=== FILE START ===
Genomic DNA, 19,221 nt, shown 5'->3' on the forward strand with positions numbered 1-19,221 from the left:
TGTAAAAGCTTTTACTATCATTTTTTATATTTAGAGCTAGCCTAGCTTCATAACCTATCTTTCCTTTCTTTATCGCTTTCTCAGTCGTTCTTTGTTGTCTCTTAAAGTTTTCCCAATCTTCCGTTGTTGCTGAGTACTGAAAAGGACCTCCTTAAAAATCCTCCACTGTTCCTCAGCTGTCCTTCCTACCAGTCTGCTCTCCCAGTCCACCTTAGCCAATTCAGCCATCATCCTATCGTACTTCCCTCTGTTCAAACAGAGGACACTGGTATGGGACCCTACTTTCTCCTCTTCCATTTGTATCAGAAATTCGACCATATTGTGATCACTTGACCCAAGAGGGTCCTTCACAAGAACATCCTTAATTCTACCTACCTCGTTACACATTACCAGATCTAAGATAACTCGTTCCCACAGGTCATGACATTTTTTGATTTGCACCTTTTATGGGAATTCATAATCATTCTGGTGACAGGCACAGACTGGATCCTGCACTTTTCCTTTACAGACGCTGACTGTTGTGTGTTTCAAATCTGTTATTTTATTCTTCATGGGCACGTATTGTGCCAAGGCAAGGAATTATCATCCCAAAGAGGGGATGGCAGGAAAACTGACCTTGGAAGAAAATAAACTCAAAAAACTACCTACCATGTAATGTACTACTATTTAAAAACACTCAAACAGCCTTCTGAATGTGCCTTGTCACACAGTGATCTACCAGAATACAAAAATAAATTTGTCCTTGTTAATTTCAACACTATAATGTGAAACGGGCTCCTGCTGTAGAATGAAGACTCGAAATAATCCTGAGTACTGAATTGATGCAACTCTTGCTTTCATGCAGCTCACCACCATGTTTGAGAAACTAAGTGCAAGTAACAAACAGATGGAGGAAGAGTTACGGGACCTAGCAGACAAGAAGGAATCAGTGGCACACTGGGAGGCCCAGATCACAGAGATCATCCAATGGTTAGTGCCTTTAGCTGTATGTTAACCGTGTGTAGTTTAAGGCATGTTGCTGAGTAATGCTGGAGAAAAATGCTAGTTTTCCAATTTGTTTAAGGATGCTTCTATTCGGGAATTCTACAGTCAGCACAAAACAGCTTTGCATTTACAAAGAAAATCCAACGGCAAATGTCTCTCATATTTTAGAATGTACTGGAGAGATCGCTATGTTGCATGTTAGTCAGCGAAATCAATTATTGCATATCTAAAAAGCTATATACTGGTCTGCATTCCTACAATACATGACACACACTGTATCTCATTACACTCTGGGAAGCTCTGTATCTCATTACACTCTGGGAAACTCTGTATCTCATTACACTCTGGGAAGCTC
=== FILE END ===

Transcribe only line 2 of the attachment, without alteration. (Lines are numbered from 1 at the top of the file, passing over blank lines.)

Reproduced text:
TGTAAAAGCTTTTACTATCATTTTTTATATTTAGAGCTAGCCTAGCTTCATAACCTATCTTTCCTTTCTTTATCGCTTTCTCAGTCGTTCTTTGTTGTCTCTTAAAGTTTTCCCAATCTTCCGTTGTTGCTGAGTACTGAAAAGGACCTCCTTAAAAATCCTCCACTGTTCCTCAGCTGTCCTTCCTACCAGTCTGCTCTCCCAGTCCACCTTAGCCAATTCAGCCATCATCCTATCGTACTTCCCTCTGTTCAAACAGAGGACACTGGTATGGGACCCTACTTTCTCCTCTTCCATTTGTATCAGAAATTCGACCATATTGTGATCACTTGACCCAAGAGGGTCCTTCACAAGAACATCCTTAATTCTACCTACCTCGTTACACATTACCAGATCTAAGATAACTCGTTCCCACAGGTCATGACATTTTTTGATTTGCACCTTTTATGGGAATTCATAATCATTCTGGTGACAGGCACAGACTGGATCCTGCACTTTTCCTTTACAGACGCTGACTGTTGTGTGTTTCAAATCTGTTATTTTATTCTTCATGGGCACGTATTGTGCCAAGGCAAGGAATTATCATCCCAAAGAGGGGATGGCAGGAAAACTGACCTTGGAAGAAAATAAACTCAAAAAACTACCTACCATGTAATGTACTACTATTTAAAAACACTCAAACAGCCTTCTGAATGTGCCTTGTCACACAGTGATCTACCAGAATACAAAAATAAATTTGTCCTTGTTAATTTCAACACTATAATGTGAAACGGGCTCCTGCTGTAGAATGAAGACTCGAAATAATCCTGAGTACTGAATTGATGCAACTCTTGCTTTCATGCAGCTCACCACCATGTTTGAGAAACTAAGTGCAAGTAACAAACAGATGGAGGAAGAGTTACGGGACCTAGCAGACAAGAAGGAATCAGTGGCACACTGGGAGGCCCAGATCACAGAGATCATCCAATGGTTAGTGCCTTTAGCTGTATGTTAACCGTGTGTAGTTTAAGGCATGTTGCTGAGTAATGCTGGAGAAAAATGCTAGTTTTCCAATTTGTTTAAGGATGCTTCTATTCGGGAATTCTACAGTCAGCACAAAACAGCTTTGCATTTACAAAGAAAATCCAACGGCAAATGTCTCTCATATTTTAGAATGTACTGGAGAGATCGCTATGTTGCATGTTAGTCAGCGAAATCAATTATTGCATATCTAAAAAGCTATATACTGGTCTGCATTCCTACAATACATGACACACACTGTATCTCATTACACTCTGGGAAGCTCTGTATCTCATTACACTCTGGGAAACTCTGTATCTCATTACACTCTGGGAAGCTC